‘G. Willikers’ is an old friend of mine and another long-time higher education insider. I tend to think old G is right, and that those schools who have banned ROTC because of Don’t-Ask-Don’t-Tell will not extend a welcome hand to the military not that it has been banished. There will be plenty of “We support our Troops” speeches, though; “support” being yet another word that has no relation with its plain English meaning.
Well, it is the end of the semester, and things get a little busy, and so it shouldn’t be too much of a surprise that so far, only three presidents of Ivy League schools (Yale, Harvard, and Columbia) have expressed excitement and enthusiasm about getting the good old ROTC back on campus where it belongs. This, of course, is a reaction to Congress passing, and Obama signing, the repeal of the Don’t-Ask-Don’t-Tell Clinton-era policy that allowed gays and lesbians to serve, but only if they kept their true identity and orientation under their hat.
The whole military-policy-on-gays line was a straw man for the universities. Everyone likes a bad guy, and everyone likes to be the good guy. DADT was perfect for the universities. They could take the moral high ground and cast someone else as the bad guy. Even better, universities could publicly punish the bad guy for their backward ways by not allowing them on campus—and feel good while doing so. The only kink in this brilliant strategy was that the military, as a whole, did not seem particularly perturbed to be the bad guy, and they didn’t feel the need to whip up protests and bang on the gates to get in. Why should they? There are plenty of universities with thriving ROTC programs.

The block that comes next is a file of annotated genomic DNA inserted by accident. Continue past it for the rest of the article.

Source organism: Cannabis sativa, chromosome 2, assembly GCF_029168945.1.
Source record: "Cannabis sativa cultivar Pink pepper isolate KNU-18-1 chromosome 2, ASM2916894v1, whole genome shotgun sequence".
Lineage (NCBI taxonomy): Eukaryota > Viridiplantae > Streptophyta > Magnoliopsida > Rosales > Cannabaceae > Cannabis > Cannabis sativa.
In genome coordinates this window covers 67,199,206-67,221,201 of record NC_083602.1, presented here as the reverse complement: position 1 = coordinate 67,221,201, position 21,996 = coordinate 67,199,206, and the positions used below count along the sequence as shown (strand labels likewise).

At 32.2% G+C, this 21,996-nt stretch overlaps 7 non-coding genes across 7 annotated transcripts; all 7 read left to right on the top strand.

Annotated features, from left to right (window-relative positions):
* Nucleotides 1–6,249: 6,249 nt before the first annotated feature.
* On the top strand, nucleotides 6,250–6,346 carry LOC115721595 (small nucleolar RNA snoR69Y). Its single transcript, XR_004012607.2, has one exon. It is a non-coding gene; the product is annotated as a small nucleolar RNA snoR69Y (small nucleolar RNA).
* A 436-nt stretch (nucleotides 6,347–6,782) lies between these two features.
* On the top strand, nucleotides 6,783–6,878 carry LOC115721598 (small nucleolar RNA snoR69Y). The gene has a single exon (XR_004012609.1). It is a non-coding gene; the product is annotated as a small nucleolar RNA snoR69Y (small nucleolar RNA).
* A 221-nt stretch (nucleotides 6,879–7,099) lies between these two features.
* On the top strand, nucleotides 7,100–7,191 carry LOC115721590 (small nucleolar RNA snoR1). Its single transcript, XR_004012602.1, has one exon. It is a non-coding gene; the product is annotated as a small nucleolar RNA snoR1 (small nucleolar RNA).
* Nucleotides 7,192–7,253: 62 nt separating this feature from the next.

Reports such as from the New York Times step away from DADT and claim that for some universities dropping ROTC was a matter of “academic standards.” The implication is that Midwestern U. isn’t obligated to carry the lamp of learning as high as the Ivies. Except for classes on physical fitness and weapons, much of the ROTC curriculum is interchangeable with a sound business curriculum: cultural awareness, ethical decision-making, communication, and leadership.
If faculty were truly concerned with academic rigor, the university context offers avenues for faculty involvement and oversight. However, few faculty members have the interest (never mind the experience and technical knowledge) to oversee courses on adaptive tactical leadership (3 credits) or basic course physical fitness (1 credit), so better to drop the whole thing altogether. What is clever about the academic-standards charge is that can be easily resurrected as a reason not to engage with the ROTC.
Prediction: The ROTC will never be a full partner in Ivy campus life. There will be some forthcoming, and beautifully worded, invitations. It is doubtful that the military will enter in an alliance that can be shattered by dismissive and prideful faculty and politically motivated administrators. At best, the repeal of DADT signals a truce between the Ivies and the ROTC. But that doesn’t mean they are going to be friends.